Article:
Nancy Pelosi and Chuck Schumer. Photo: SAUL LOEB/AFP/Getty Images

Nancy Pelosi and Chuck Schumer are asking Congress to add $300 million to the proposed budget "to respond to the inevitable Russian efforts to influence the upcoming 2018 elections," per the Democrats' letter.

Why it matters: The White House has not laid out a plan for preventing election interference in the future, even as CIA Director Mike Pompeo has warned that Russians are already attempting to do so this year.

The details:

  • This comes less than a week after Bob Mueller indicted 13 Russian nationals and 3 Russian entities for interfering in the 2016 election.
  • Nita Lowey (D-NY) and Patrick Leahy (D-VT) also signed the letter.
  • The financial increase would help the FBI, Department of Homeland Security and the Election Assistance Commission in their efforts to improve election infrastructure.
  • The Congressional group suggests that these departments work together to help "replace outdated registration and voting systems; and ensure procedures are in place to accurately count every ballot."
  • Paul Ryan's spokeswoman AshLee Strong told Axios: “The bipartisan House Intel Committee has conducted a year-long review into Russia meddling in the 2016 elections. This review, along with the Senate Intel and FBI investigations, will inform lawmakers on ways to protect the 2018 election."

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Why it matters: More Americans are expressing doubt about a first-generation vaccine, despite President Trump's efforts to push an unrealistic timeline that conflicts with medical experts in his administration.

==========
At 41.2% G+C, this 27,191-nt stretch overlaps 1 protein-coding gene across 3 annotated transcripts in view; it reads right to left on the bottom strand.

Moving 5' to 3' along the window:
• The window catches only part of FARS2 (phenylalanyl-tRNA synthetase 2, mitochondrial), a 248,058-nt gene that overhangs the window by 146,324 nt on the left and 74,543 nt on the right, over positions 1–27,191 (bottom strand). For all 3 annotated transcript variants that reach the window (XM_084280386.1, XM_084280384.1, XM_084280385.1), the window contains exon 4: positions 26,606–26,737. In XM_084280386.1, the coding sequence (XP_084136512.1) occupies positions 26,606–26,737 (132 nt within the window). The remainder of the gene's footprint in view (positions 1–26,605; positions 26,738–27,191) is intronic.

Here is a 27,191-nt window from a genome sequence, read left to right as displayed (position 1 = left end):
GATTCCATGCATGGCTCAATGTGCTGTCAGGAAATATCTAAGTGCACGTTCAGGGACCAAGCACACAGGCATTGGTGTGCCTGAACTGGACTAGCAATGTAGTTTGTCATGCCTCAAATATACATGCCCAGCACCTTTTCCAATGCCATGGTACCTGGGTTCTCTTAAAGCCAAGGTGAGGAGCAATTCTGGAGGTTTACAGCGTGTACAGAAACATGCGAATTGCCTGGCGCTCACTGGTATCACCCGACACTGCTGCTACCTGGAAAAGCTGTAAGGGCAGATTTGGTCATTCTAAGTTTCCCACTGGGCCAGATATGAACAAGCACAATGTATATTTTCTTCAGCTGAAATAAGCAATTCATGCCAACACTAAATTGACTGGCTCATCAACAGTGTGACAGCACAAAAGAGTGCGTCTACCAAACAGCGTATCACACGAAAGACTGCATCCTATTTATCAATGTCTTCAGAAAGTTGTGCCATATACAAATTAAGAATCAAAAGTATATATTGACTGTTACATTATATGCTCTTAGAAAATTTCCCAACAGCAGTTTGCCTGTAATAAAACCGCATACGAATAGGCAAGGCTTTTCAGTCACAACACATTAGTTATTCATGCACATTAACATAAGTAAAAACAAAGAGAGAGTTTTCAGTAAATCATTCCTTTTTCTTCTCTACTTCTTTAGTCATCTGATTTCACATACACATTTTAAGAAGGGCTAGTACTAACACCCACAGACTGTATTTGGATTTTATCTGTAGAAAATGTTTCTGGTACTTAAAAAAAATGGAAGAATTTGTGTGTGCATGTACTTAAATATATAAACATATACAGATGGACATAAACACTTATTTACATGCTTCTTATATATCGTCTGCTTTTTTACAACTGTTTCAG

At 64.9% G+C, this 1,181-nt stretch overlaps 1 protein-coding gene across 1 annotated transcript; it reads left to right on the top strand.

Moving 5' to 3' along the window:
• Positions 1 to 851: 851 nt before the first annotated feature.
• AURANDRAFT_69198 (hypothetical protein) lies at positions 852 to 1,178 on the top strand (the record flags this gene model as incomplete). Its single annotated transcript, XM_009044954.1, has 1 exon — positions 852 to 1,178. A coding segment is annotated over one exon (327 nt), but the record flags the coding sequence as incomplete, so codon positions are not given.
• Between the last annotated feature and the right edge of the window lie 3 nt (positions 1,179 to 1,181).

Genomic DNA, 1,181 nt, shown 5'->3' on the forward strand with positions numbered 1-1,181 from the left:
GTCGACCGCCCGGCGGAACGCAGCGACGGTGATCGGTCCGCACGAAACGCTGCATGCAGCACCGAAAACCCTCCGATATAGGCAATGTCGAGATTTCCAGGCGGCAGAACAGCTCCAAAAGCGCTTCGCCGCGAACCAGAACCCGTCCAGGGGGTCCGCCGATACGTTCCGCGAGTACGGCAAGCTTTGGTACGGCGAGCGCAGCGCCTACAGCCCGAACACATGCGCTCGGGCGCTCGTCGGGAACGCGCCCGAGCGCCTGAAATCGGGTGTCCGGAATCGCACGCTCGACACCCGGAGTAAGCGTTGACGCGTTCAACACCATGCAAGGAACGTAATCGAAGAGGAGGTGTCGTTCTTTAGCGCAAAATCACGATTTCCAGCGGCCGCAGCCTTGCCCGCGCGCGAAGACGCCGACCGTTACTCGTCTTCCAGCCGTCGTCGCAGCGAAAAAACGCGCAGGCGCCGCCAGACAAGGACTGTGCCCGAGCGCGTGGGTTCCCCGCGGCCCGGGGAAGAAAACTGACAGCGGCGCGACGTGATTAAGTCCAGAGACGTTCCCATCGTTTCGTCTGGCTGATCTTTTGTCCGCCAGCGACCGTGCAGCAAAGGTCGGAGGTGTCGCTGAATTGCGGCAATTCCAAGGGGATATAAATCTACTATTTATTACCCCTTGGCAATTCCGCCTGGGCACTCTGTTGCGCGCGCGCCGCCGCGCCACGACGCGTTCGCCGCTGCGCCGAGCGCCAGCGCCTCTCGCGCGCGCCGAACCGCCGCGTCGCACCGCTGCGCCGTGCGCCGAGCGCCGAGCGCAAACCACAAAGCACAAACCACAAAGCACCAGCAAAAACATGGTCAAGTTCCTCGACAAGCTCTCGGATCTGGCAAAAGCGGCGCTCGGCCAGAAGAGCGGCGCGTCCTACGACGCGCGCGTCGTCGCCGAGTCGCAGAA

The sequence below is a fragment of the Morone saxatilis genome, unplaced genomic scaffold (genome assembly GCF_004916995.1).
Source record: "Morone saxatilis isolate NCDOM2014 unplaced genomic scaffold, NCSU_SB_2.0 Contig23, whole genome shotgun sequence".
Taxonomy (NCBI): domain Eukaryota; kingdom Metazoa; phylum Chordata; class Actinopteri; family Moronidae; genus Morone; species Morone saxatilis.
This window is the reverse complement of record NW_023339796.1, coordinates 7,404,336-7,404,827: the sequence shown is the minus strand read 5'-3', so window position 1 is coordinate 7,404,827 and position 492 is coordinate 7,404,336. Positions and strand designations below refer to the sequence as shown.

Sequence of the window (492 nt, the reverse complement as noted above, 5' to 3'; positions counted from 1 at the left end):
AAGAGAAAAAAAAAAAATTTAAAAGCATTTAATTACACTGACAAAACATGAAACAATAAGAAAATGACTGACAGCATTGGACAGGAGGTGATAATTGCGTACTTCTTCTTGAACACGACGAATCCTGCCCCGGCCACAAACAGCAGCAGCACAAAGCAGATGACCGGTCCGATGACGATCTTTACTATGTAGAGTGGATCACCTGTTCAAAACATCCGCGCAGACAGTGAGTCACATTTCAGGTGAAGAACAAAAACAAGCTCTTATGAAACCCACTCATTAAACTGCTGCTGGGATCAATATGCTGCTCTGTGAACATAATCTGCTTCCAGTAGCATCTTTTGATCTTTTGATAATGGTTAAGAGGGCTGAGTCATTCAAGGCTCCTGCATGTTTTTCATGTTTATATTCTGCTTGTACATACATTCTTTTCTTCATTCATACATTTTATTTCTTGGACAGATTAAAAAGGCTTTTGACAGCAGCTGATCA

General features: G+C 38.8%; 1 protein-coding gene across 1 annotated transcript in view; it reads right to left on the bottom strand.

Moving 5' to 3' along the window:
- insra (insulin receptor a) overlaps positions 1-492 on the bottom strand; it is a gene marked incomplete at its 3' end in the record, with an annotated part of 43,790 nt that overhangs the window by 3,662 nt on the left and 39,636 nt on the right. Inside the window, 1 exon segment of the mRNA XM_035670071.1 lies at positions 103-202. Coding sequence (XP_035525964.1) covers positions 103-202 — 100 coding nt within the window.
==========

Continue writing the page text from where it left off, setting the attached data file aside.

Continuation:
CEO confidence rises for the first time in over 2 years

Data: Business Roundtable; Chart: Naema Ahmed/Axios

A closely-watched CEO economic confidence index rose for the first time after declining for nine straight quarters, according to a survey of 150 chief executives of the biggest U.S. companies by trade group Business Roundtable.

Why it matters: The index, which still remains at a decade low, reflects corporate America's expectations for sales, hiring and spending — which plummeted amid uncertainty when the pandemic hit.

Official says White House political appointees "commandeered" Bolton book review

John Bolton's book "The Room Where it Happened." Photo: Chris Delmas/AFP via Getty Images

A former career official at the National Security Council claims her pre-publication review of former national security adviser John Bolton's explosive book on President Trump was "commandeered by political appointees for a seemingly political purpose," according to a letter from her lawyers filed in court on Tuesday.

Why it matters: The White House fought against the publication of Bolton's book for most of the year on the grounds that it contained harmful and "significant amounts of classified information."

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